Wild weekly updates from our reserves
Now lockdown is easing slightly, please do continue to follow government guidelines when you’re visiting our reserves.
Here's some highlights and sightings from this week:
This week, grasshopper warblers were heard calling at Hen Reedbeds reserve competing with the traffic from the A12 showing what a difference a week makes as lockdown eases.
The grasshopper warbler is a small, summer migrant arriving from Africa to breed in the reedbeds of the UK. This elusive bird is often heard and not seen due to the way it moves its head whilst singing, throwing its insect-like trill making it hard to pinpoint the singer’s location.
A national rarity
An indicator of ancient woodland, the wild service tree is beautiful at this time of year, with its white blossom and maple-like leaves. Six of these rare trees can be found at Arger Fen and Spouse’s Vale - an ancient coppice woodland with a fascinating mix of large alder and hazel stools, oak, ash, holly, field maple and wild cherry.
The wild service tree was once widespread in the forests of England, but, as these were cleared, it became rarer and is now confined to ancient woodlands and hedges. Once pollinated, the flowers turn into small apple-like fruits called chequers, which were once sold as a fruit and also used to flavour beer.
Glossy ibis graces Peto’s Marsh with a visit
The new habitat creation of Peto’s Marsh continues to pay dividends for nature this week as another visitor, a glossy ibis, arrived on Sunday 17th May gracing us with its presence for a few days. Feeding mostly on small invertebrates and occasionally on small vertebrates with their long curved bills, adults are dark with beautiful iridescent green and red colouration.
The work starts again at Carlton Marshes
Work on the new Carlton Marshes Visitor Centre got off to a cracking start last week. This week the builders had smashing weather to crane in the new café gallery windows into position. With an investment from the National Lottery Heritage Fund of over £4 million in our vision for 1000 acres of wildness, the transformation of Carlton Marshes into the southern gateway to the Broads National Park is well underway and the new visitor centre will provide stunning views across the reserve. As water flows back onto the land, nature will take over once again.
Matt Gooch our Carlton Marshes warden captured this lovely footage of lapwing and redshank calling at dusk this week, too.
Four legged conservationists
With their distinctive snow white fur and black noses and inner ear markings, the British White cattle stand out in a landscape. This week, our herd arrived at Hen Reedbeds reserve to graze our marshes, stepping up to the important role of being our four–legged wardens of conservation. It’s not all work and no play, however, as they were seen to be enjoying a cooling dip in the water.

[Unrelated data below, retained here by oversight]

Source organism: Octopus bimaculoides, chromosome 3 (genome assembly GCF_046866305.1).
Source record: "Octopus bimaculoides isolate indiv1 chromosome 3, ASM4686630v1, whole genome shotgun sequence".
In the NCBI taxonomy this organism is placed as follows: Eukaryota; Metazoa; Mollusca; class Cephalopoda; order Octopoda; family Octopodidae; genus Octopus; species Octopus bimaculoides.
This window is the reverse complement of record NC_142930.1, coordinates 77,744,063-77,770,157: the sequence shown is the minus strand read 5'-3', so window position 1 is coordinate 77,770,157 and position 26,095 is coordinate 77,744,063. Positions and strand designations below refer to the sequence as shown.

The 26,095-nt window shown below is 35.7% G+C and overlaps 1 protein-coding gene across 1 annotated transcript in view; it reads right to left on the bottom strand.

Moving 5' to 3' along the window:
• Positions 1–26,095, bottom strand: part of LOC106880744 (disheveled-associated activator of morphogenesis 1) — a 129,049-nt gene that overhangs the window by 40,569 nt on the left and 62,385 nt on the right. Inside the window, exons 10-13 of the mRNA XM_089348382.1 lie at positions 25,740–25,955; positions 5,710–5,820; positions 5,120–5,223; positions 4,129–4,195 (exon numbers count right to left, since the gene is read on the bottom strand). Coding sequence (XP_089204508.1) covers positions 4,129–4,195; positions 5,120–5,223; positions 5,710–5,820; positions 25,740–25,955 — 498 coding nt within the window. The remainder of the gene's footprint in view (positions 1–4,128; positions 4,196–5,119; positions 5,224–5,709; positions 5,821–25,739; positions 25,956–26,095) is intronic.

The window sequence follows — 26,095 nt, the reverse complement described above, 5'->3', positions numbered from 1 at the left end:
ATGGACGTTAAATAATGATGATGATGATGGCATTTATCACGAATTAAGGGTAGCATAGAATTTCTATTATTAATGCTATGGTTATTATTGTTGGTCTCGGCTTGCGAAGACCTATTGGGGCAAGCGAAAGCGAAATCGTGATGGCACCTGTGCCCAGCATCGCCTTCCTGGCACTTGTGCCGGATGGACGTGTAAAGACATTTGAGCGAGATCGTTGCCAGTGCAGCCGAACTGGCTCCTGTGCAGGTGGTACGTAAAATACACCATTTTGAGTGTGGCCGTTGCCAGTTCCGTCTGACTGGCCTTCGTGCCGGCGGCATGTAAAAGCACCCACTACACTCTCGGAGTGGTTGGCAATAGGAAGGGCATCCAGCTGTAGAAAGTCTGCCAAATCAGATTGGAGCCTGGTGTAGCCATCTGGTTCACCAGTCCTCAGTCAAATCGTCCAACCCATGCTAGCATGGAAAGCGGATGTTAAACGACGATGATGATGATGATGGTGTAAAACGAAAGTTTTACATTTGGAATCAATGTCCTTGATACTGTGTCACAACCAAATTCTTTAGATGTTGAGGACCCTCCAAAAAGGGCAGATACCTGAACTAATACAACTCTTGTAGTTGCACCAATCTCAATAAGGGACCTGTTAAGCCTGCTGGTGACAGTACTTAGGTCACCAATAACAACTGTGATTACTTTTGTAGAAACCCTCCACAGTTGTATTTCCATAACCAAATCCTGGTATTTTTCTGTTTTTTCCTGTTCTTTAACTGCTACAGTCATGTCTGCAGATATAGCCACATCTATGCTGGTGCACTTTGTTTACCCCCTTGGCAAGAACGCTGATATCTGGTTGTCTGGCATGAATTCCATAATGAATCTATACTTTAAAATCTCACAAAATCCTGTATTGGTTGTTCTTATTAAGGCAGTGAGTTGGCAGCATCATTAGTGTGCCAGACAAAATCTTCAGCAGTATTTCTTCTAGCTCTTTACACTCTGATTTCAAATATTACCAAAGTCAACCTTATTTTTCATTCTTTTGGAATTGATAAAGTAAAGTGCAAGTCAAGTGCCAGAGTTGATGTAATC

The use of different livestock on our sites across the county is important in conservation management with animals being carefully selected to suit the required conditions for each nature reserve. Different animals have different grazing or browsing techniques helping to produce very different sward structures.
Cuckoos are calling countywide
You may have already been regaled by the unmistakable sound of the cuckoo during May, its call seems to penetrate across all other noise in a landscape to remind us it’s spring once again.
South East Sites Manager, Andrew Excell has noticed the return of this classic spring species at Levington Lagoon, Trimley Marshes, Newbourne Springs and Bromeswell Green nature reserves since April when this migratory bird returned after its monumental journey across Africa and Europe. Once successfully mated, a female cuckoo will set about finding the nests of unsuspecting reed bunting, reed warbler or sedge warbler. When these host birds leave their nest to feed, the ever-watchful cuckoo nips in and lays a single egg to be incubated, hatched and the chick reared by the returning nest-maker. Cuckoo’s have developed some amazing survival strategies to ensure they succeed at the expense of the host bird's brood, such as accelerated development during incubation to ensure they increase the likelihood of being the first egg in the nest to hatch.
Mice on the menu for Trimley's kestrels
The kestrels are nesting again at Trimley, and this one was caught on camera with its lunch. We all know that feeling when something hasn't done down that well...
Kestrels use a variety of different nests and don't build their own, often using the same nest for several years. They use disused stick based nests of other species such as crows and are also found nesting on ledges on cliffs and buildings. They are also hole nesters meaning they can be found nesting in nest boxes too.
Swifts lay their first egg at Lackford
Great news at Lackford Lakes, the swifts have laid their first egg in the swift boxes on our visitor centre.
Swifts form pair bonds in their first year and they will stay in these pair bonds for life, breeding once they mature at four years. Swifts are nest faithful and return to the UK, from Africa, to breed and lay eggs in the same nest year after year.